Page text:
Science is not always clear. Take for example the robust climate change debate: “A big threat for humankind” says the one side, “Complete nonsense” says the other. How many meters is the sea level actually rising? And what about the extreme weather events, are they becoming more frequent or not? These are all questions both experts and laypeople are arguing about. After all, scientists agree about the existence of climate change itself, whereas its impact still splits the scientific community. But when even science has no clear opinion, how is the broader populace supposed to have one? Over time, doubts creep into both public perception and our trust in science.

Read the full article here: A Question of Mediation

Jul 162015

ResearchGate was founded in 2008 to support scientific collaboration and grew rapidly. Today it has more than 7 million members according to its website. The platform offers ways to share published and unpublished data, participate in open-review, and ask and answer questions.
To put ResearchGate simply as a social networking site, for researchers and others involved in the pursuit of independent research, would be an understatement. Not only has it enabled researchers connect across economic and cultural barriers and work towards a collaborative and global realm of sharing knowledge from Stockholm to Santiago and from Hokkaido to Hawaii but also enabled the labs in developing nations to get access to surplus equipment which would otherwise be an impediment to cutting-edge research for so many talented individuals.
We talked to Dr. Ijad Madisch, co-founder of ResearchGate and asked him about his motivations, the challenges he had to face and prominent examples of how ResearchGate influenced the scientific landscape.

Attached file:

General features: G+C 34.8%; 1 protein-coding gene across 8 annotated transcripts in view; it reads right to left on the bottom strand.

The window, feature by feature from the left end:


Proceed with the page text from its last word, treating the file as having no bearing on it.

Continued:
Read the interview: Changing the Way Researchers Communicate

Jul 162015

Peter R. Wich is an Assistant Professor (Juniorprofessor, W1) of Medicinal and Pharmaceutical Chemistry at the University of Mainz (Germany) – Institute of Pharmacy and Biochemistry. His primary research interests are in the fields of bioorganic chemistry and the interface between nanotechnology and biomolecular materials (for more information: www.wichlab.com). His internet presence is always up to date, he is informing his followers about the latest ongoings in his lab and we were interested in his motivations in doing so, as well as his experiences in the field of communicating science.

Read the Interview here: Communicating Science in the Digital Age

Jul 162015

Science for the Masses was a biotech grinding think-tank, aimed towards altering the human condition in the pursuit of new abilities and leveraging pre-existing technologies for accessibility. Prior projects include mammalian near infra-red vision, next generation functional implant coating technologies and techniques, as well as bacterial modifications for the human and environmental microbiome. Both Jeffrey and Gabriel continue to biohack independently since its dissolution in 2015.

Read the Interview: Science for the Masses

Jul 162015

M. Gommel, H. Nolte and G. Sponholz
Team Scientific Integrity

JUnQ, 5, 2, 11–16, 2015